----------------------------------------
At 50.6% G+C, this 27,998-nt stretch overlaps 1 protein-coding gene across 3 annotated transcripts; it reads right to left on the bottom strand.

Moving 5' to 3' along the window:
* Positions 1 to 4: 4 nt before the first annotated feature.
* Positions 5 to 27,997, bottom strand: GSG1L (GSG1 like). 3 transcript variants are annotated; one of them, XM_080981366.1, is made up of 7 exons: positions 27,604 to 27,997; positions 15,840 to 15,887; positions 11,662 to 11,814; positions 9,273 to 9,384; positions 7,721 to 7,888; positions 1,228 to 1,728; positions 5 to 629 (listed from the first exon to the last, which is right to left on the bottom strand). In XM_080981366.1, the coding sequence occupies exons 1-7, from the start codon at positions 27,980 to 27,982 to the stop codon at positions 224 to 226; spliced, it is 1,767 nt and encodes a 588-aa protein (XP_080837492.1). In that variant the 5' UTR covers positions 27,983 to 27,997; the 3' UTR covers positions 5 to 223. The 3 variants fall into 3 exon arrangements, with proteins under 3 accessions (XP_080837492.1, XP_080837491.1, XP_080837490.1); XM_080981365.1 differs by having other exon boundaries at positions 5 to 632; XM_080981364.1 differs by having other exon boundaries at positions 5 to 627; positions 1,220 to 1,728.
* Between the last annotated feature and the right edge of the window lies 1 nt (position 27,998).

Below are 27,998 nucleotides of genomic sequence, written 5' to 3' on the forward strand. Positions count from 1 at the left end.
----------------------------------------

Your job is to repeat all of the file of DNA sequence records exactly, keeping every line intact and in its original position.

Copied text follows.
At 50.6% G+C, this 27,998-nt stretch overlaps 1 protein-coding gene across 3 annotated transcripts; it reads right to left on the bottom strand.

Moving 5' to 3' along the window:
* Positions 1 to 4: 4 nt before the first annotated feature.
* Positions 5 to 27,997, bottom strand: GSG1L (GSG1 like). 3 transcript variants are annotated; one of them, XM_080981366.1, is made up of 7 exons: positions 27,604 to 27,997; positions 15,840 to 15,887; positions 11,662 to 11,814; positions 9,273 to 9,384; positions 7,721 to 7,888; positions 1,228 to 1,728; positions 5 to 629 (listed from the first exon to the last, which is right to left on the bottom strand). In XM_080981366.1, the coding sequence occupies exons 1-7, from the start codon at positions 27,980 to 27,982 to the stop codon at positions 224 to 226; spliced, it is 1,767 nt and encodes a 588-aa protein (XP_080837492.1). In that variant the 5' UTR covers positions 27,983 to 27,997; the 3' UTR covers positions 5 to 223. The 3 variants fall into 3 exon arrangements, with proteins under 3 accessions (XP_080837492.1, XP_080837491.1, XP_080837490.1); XM_080981365.1 differs by having other exon boundaries at positions 5 to 632; XM_080981364.1 differs by having other exon boundaries at positions 5 to 627; positions 1,220 to 1,728.
* Between the last annotated feature and the right edge of the window lies 1 nt (position 27,998).

Below are 27,998 nucleotides of genomic sequence, written 5' to 3' on the forward strand. Positions count from 1 at the left end.